I wrote this article because I was in need of a basic XML parser and could not find one suitable for my needs on the internet (a light weight parser).
The complexity of the parsers out there is rather disarming, and requires a huge amount of knowledge to understand. If you are not a seasoned C++ programmer, it is very hard to make sense of the code, and if you are then you have already written your own parser.
I wrote the
parse function, then a set of classes for storing the data parsed, and an example on how to use it (MFC dialog based with a tree view). This parser is very simple and has only the basic functionality in order to work, no fancy stuff. There are some limitations to it:
- The parser recognizes comments to some extent. An error will be generated if any are found in the XML file outside the root node.
- As of 29-September-2010, some
CDATA support has been added. It is still limited (for example:
will generate an error). Also,
CDATA sections may exist only as node values. Extra implementation can be easily added if needed but given the purpose of this project, I would prefer to leave like this, in order not to complicate the
parse function to the extent that it gets difficult to modify.
- No support for processing instructions
- No support for DTDs and entities
What is New
This project has been designed with simplicity in mind, in order to be able to assimilate the code base quickly and easily and add to it the extra functionality needed by each specific application.
These classes provide only the basic functionality, therefore is the most lightweight parser from all that I could find: 500 lines of code for the parser (including some unused
base64 functions, which can be removed if necessary), and another 500 for the binary tree construct. If more functionality is needed, this has to be added in order to fulfill one's needs.
It is very easy to understand and work with this code as a base for further development.
The parsing function is iterative, it only goes once through the XML string, so the performance is quite satisfactory. The memory requirements are low, each object allocates just how much memory it actually needs. There is much more room for improvement, but it is not the target of this project.
How It Works
I personally think that nothing else needs to be said about this, because the code speaks for itself, and it has been designed to be easy to read and understand. If it is considered necessary, I can go in some details on how it works, and how to be enriched.
Using the Code
Dealing with the XML format, there are three classes (marked with a red dot) :
Cxml class is the working horse for this project and contains the parse function:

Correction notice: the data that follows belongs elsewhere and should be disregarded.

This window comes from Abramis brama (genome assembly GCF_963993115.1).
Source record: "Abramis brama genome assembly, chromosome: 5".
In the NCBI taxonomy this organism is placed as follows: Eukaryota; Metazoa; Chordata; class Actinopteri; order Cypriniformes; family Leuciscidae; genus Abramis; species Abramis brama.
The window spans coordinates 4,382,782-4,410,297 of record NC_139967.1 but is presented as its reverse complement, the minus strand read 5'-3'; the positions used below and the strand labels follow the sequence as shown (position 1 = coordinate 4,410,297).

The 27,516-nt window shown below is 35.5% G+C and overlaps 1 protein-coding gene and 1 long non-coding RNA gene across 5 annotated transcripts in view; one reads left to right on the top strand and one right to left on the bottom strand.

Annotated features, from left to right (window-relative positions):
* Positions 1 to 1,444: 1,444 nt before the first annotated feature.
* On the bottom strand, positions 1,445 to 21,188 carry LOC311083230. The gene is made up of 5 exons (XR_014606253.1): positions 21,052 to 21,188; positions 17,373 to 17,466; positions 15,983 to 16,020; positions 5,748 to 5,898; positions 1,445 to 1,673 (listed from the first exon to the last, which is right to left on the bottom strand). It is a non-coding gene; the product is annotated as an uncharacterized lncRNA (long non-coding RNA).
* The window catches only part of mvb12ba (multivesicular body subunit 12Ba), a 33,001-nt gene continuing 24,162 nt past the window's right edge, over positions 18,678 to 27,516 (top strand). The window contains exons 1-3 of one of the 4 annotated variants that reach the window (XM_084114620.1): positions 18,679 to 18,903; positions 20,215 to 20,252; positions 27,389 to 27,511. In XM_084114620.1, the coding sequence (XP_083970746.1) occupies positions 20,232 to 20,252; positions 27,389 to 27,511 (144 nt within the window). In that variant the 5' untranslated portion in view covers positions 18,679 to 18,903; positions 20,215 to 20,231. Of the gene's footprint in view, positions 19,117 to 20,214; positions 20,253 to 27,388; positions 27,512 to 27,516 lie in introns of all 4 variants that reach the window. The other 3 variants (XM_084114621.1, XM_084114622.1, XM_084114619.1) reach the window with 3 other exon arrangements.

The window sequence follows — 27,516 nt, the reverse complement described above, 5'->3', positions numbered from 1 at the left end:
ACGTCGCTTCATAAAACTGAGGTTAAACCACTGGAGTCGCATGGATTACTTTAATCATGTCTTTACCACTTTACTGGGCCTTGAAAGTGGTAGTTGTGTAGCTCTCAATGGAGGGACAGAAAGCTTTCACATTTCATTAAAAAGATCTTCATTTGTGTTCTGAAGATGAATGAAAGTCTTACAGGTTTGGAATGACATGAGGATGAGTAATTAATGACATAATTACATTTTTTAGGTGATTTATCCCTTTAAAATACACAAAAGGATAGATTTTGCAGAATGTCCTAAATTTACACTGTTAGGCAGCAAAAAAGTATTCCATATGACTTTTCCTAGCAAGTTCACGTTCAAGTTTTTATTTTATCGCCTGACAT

bool Cxml::ParseString(_TCHAR* szXML);
Once parsed, the information needs to be stored in memory in a manner easy to use, therefore the existence of the
Node class has a tree like structure, having a parent pointer and a children list. It also contains a list of Attributes.
An addition to these classes, there is a Utils set of files (.h & .cpp) in which there are some utility functions.
How to Use It?
Well, in order to use it, you have to do the following:
ParseString returns, the structure of the XML is replicated in the class, and the XML root node can be retrieved with the...
There is a peculiarity here. Because I have adopted the "last in first out" way, the nodes will be organized in a reverse order than they are to be found in the original XML string.
Node object can be navigated by using its
public functions. Remember though that the
GetNextChild() function increments the position of the counter and I have not implemented a way to reset it.
The best way to understand the inner workings is to get the demo project and test for yourselves. You will need Visual Studio 2008 to compile the project as is, without reconstruction. If you reconstruct remember: it has not been tested for Unicode.
Download the project and extract it. Compile. Run it and press the load button.
Choose one of the XML files provided as examples. Click open.
This is the result for one of the XML files provided.
- September 20, 2010
- September 21, 2010
- September 22, 2010
- New version of the project has been updated
- Corrected a bug for multiple attributes
- Added 'some' support for comments. Comments outside the root node will generate an error
- September 28, 2010
- Tested for unicode, and added a unicode XML for ones test
- Removed the intellisense file from the project
- Removed the bug of confusing single quotes and double quotes with the actual delimiter found by Lorenzo Gatti
- September 29, 2010
- Added run-time support for UNICODE character set! The program must be compiled using this character set:
- September 29, 2010
- Some support for the
CDATA sections has been added
- I also discovered that the Parse function needs some re-factoring because it got heavy and hard to understand.
- October 1, 2010
- Replaced all fixed size
char arrays from the project with dynamically allocated ones.
- Added support for processing instructions. All processing instructions are now treated as a special type of node, just like the comments.
- Also comments can now exist outside the root-node of the XML since now the lowest level node is the
XML_DOC node, not the root-node of the XML.